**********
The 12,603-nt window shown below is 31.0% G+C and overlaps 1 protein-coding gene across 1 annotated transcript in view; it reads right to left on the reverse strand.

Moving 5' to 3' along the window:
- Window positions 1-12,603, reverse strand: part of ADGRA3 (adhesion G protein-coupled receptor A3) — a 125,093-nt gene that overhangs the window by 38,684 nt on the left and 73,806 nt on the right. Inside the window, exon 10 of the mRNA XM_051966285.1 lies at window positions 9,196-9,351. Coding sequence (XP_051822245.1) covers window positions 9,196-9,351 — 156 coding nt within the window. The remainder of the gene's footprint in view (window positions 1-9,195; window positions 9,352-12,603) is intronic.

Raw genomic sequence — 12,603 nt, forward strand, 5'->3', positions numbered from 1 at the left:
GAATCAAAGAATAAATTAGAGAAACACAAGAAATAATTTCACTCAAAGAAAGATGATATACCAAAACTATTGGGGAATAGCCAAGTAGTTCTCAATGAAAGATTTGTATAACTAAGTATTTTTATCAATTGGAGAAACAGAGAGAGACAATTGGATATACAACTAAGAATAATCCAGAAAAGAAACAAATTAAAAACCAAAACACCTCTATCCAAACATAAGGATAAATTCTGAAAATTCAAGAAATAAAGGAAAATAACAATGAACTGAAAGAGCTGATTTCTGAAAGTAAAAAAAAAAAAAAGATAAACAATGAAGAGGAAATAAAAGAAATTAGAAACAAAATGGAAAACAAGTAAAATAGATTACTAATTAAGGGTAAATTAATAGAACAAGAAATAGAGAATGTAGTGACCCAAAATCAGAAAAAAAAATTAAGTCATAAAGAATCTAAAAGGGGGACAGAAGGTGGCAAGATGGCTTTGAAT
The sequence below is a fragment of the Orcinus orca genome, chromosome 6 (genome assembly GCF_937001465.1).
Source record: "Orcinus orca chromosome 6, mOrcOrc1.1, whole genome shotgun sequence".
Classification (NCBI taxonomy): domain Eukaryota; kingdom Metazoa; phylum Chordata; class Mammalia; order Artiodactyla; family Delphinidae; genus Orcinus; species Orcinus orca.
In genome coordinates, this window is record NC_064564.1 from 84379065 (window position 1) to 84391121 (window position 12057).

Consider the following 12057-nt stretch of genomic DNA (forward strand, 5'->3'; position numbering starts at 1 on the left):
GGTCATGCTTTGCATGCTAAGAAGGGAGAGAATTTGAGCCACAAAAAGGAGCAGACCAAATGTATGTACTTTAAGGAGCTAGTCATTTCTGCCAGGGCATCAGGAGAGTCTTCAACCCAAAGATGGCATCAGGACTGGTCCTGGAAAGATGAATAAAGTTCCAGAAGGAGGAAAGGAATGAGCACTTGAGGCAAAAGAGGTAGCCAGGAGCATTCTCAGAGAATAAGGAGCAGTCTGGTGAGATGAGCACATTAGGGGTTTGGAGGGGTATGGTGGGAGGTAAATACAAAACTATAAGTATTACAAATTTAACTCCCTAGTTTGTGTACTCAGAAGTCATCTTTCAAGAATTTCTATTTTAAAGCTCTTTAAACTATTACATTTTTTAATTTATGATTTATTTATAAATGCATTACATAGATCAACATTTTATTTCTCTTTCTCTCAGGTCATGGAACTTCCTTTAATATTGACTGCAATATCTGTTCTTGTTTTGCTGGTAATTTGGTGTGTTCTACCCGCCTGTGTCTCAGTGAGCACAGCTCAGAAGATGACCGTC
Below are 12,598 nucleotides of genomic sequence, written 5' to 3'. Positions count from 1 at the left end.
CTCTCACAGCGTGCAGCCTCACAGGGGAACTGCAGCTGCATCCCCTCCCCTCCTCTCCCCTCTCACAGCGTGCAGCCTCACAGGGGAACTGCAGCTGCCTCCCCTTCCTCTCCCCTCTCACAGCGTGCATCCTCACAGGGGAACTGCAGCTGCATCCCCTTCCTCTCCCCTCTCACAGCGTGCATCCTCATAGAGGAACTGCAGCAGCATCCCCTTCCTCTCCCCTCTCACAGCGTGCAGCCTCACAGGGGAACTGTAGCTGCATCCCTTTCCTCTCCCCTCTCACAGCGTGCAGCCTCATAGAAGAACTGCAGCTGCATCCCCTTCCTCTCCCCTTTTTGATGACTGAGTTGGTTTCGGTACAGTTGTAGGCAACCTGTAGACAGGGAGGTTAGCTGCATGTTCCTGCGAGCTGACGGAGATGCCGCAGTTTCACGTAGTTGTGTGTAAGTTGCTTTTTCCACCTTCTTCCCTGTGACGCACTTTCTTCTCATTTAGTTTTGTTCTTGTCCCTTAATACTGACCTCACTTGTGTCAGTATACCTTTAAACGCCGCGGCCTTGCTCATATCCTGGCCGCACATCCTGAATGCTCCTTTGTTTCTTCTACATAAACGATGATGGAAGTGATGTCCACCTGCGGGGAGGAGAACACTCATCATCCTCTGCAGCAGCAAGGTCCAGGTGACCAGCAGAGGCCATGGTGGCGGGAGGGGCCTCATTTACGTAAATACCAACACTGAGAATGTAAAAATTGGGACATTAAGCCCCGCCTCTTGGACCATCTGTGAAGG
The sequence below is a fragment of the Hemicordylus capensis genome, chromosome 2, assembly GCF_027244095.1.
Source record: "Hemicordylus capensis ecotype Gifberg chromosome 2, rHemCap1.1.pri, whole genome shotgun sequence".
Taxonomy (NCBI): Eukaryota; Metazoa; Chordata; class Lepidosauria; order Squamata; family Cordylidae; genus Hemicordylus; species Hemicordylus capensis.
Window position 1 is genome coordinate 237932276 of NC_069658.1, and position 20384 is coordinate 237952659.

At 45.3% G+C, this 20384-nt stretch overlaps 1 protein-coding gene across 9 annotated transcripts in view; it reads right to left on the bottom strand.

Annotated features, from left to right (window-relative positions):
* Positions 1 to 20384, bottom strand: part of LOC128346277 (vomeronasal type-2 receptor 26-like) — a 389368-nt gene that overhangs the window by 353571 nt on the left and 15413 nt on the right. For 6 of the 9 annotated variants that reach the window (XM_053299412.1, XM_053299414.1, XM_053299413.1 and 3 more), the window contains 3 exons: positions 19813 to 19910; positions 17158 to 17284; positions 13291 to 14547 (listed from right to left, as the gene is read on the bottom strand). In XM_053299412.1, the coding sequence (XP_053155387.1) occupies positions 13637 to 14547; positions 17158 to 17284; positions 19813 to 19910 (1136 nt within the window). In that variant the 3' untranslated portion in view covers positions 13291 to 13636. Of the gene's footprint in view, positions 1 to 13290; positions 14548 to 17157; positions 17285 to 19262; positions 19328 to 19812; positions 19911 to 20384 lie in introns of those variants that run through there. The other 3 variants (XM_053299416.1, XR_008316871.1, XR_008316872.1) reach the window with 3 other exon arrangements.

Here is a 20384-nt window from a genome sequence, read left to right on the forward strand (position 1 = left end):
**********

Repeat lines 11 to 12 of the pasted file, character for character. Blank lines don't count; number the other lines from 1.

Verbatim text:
GGTCATGCTTTGCATGCTAAGAAGGGAGAGAATTTGAGCCACAAAAAGGAGCAGACCAAATGTATGTACTTTAAGGAGCTAGTCATTTCTGCCAGGGCATCAGGAGAGTCTTCAACCCAAAGATGGCATCAGGACTGGTCCTGGAAAGATGAATAAAGTTCCAGAAGGAGGAAAGGAATGAGCACTTGAGGCAAAAGAGGTAGCCAGGAGCATTCTCAGAGAATAAGGAGCAGTCTGGTGAGATGAGCACATTAGGGGTTTGGAGGGGTATGGTGGGAGGTAAATACAAAACTATAAGTATTACAAATTTAACTCCCTAGTTTGTGTACTCAGAAGTCATCTTTCAAGAATTTCTATTTTAAAGCTCTTTAAACTATTACATTTTTTAATTTATGATTTATTTATAAATGCATTACATAGATCAACATTTTATTTCTCTTTCTCTCAGGTCATGGAACTTCCTTTAATATTGACTGCAATATCTGTTCTTGTTTTGCTGGTAATTTGGTGTGTTCTACCCGCCTGTGTCTCAGTGAGCACAGCTCAGAAGATGACCGTC
Below are 12,598 nucleotides of genomic sequence, written 5' to 3'. Positions count from 1 at the left end.